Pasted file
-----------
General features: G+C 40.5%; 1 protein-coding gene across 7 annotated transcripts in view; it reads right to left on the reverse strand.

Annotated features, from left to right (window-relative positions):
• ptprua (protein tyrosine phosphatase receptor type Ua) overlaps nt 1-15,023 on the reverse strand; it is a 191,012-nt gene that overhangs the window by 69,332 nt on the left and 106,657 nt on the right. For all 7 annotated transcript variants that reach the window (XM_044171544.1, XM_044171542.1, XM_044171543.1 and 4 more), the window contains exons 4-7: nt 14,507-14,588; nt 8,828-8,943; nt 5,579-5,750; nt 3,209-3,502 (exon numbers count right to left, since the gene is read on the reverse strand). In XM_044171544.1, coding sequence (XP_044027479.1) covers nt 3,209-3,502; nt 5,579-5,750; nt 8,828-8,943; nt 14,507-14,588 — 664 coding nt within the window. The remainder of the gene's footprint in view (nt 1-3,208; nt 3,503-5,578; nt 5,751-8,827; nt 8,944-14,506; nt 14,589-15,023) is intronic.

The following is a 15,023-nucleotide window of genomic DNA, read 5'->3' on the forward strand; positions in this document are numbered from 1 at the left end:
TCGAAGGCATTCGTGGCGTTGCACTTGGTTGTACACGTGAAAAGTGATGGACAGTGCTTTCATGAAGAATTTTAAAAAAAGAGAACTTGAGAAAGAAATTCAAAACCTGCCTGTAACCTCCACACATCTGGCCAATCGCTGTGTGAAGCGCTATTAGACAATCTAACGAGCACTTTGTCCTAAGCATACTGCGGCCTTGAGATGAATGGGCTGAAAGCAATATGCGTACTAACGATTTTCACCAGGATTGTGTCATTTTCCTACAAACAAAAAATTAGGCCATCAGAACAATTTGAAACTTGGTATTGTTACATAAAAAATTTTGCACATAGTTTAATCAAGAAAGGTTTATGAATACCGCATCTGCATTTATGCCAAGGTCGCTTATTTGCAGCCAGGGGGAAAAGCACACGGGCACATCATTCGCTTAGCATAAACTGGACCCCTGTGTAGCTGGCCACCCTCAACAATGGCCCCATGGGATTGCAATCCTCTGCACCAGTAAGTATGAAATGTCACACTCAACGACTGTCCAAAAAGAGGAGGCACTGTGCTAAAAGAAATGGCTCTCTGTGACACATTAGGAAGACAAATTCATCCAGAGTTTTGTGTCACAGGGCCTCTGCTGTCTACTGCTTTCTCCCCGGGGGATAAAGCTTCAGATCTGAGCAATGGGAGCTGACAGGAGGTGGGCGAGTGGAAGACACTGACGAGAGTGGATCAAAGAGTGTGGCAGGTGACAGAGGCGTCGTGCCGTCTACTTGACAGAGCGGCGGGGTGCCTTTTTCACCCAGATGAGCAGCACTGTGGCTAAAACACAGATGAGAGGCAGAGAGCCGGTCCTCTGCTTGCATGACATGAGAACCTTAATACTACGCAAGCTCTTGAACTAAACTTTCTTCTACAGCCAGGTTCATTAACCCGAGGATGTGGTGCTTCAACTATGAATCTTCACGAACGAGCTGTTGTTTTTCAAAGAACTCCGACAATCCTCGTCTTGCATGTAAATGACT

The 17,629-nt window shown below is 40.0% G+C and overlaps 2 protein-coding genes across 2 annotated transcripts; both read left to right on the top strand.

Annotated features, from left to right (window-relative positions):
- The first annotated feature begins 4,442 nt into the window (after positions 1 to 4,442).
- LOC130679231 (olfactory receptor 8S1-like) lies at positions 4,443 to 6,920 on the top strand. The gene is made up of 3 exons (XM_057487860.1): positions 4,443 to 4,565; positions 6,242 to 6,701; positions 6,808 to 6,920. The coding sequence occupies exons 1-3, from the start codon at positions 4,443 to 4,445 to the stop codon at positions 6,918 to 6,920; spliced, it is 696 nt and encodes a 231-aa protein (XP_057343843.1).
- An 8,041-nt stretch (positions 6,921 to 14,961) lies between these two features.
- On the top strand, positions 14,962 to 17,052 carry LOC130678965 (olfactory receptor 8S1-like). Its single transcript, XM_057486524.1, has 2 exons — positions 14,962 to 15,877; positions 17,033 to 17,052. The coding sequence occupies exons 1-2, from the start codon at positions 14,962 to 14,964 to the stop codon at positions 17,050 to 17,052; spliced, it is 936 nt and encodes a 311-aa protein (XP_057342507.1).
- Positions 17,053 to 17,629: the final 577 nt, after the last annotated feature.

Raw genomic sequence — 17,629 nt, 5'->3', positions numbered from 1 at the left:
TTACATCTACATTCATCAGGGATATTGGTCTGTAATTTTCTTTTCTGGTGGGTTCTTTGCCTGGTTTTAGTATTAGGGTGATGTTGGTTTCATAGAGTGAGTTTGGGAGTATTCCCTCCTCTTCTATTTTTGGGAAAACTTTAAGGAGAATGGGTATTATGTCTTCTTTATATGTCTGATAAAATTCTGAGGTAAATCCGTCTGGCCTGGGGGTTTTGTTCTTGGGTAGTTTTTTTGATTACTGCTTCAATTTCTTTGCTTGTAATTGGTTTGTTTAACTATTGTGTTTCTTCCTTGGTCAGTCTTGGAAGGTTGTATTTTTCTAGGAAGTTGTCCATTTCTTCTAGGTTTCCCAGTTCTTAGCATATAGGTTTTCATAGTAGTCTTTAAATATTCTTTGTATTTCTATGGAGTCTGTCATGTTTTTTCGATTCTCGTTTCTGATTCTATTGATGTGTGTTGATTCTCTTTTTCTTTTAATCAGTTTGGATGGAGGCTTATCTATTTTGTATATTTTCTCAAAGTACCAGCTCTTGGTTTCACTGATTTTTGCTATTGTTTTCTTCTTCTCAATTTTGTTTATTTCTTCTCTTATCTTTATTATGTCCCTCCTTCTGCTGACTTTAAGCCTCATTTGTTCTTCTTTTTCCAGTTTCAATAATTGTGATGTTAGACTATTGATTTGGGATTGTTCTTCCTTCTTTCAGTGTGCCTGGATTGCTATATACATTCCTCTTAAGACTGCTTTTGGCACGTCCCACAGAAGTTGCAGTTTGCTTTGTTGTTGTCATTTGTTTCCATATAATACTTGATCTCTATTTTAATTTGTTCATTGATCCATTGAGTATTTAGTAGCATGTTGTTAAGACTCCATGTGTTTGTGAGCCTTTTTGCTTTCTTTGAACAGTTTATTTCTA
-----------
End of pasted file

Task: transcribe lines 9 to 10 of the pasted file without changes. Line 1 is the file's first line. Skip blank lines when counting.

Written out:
- LOC130679231 (olfactory receptor 8S1-like) lies at positions 4,443 to 6,920 on the top strand. The gene is made up of 3 exons (XM_057487860.1): positions 4,443 to 4,565; positions 6,242 to 6,701; positions 6,808 to 6,920. The coding sequence occupies exons 1-3, from the start codon at positions 4,443 to 4,445 to the stop codon at positions 6,918 to 6,920; spliced, it is 696 nt and encodes a 231-aa protein (XP_057343843.1).
- An 8,041-nt stretch (positions 6,921 to 14,961) lies between these two features.